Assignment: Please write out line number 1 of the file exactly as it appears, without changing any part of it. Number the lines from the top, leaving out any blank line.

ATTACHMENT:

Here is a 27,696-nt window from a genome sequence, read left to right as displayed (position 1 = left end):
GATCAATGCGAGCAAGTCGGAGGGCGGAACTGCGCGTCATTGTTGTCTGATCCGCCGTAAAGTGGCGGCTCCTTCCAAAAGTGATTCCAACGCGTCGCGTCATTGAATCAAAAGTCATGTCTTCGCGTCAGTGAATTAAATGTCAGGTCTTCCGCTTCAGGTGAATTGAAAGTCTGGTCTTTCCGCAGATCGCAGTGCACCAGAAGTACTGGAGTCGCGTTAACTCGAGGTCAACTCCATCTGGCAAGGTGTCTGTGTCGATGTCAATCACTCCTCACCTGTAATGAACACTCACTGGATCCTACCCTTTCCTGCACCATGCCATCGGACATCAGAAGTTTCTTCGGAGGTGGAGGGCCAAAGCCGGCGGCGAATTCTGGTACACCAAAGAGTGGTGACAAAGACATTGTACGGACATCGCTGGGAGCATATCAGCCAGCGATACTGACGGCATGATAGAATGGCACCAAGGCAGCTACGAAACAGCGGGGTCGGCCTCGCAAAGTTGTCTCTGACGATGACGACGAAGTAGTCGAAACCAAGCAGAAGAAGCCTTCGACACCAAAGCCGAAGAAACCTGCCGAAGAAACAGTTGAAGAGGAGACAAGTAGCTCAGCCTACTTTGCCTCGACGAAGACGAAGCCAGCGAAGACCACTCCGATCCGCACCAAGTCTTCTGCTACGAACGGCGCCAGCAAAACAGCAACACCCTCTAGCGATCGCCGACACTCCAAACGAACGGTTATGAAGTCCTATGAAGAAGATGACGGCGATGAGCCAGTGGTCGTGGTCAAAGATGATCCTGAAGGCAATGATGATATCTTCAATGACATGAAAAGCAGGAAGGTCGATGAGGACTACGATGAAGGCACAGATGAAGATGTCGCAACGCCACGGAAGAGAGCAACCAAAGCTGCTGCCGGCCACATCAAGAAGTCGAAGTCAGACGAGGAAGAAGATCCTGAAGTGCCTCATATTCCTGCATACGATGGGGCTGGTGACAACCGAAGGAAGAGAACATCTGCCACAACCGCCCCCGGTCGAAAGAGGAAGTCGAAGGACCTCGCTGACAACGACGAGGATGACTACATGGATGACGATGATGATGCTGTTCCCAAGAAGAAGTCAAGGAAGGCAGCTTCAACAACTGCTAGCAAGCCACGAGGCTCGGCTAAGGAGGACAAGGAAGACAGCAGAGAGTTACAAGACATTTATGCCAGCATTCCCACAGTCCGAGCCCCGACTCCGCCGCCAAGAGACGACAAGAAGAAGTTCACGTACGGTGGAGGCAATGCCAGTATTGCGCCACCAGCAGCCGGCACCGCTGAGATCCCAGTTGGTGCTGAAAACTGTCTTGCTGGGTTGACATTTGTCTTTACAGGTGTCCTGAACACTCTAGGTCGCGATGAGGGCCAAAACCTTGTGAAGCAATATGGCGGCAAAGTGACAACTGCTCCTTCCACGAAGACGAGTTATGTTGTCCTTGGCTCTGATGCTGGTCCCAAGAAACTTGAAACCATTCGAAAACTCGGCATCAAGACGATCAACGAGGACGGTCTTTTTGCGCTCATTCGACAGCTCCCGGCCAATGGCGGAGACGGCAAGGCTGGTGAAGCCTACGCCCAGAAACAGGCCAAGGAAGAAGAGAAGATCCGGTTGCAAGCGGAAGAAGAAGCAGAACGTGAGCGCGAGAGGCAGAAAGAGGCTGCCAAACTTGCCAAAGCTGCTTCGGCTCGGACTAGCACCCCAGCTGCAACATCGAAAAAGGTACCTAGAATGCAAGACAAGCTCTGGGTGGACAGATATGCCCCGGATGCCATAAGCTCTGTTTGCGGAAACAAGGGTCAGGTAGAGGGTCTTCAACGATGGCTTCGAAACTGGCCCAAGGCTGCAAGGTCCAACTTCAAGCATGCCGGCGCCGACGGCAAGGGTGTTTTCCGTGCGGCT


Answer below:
Here is a 27,696-nt window from a genome sequence, read left to right as displayed (position 1 = left end):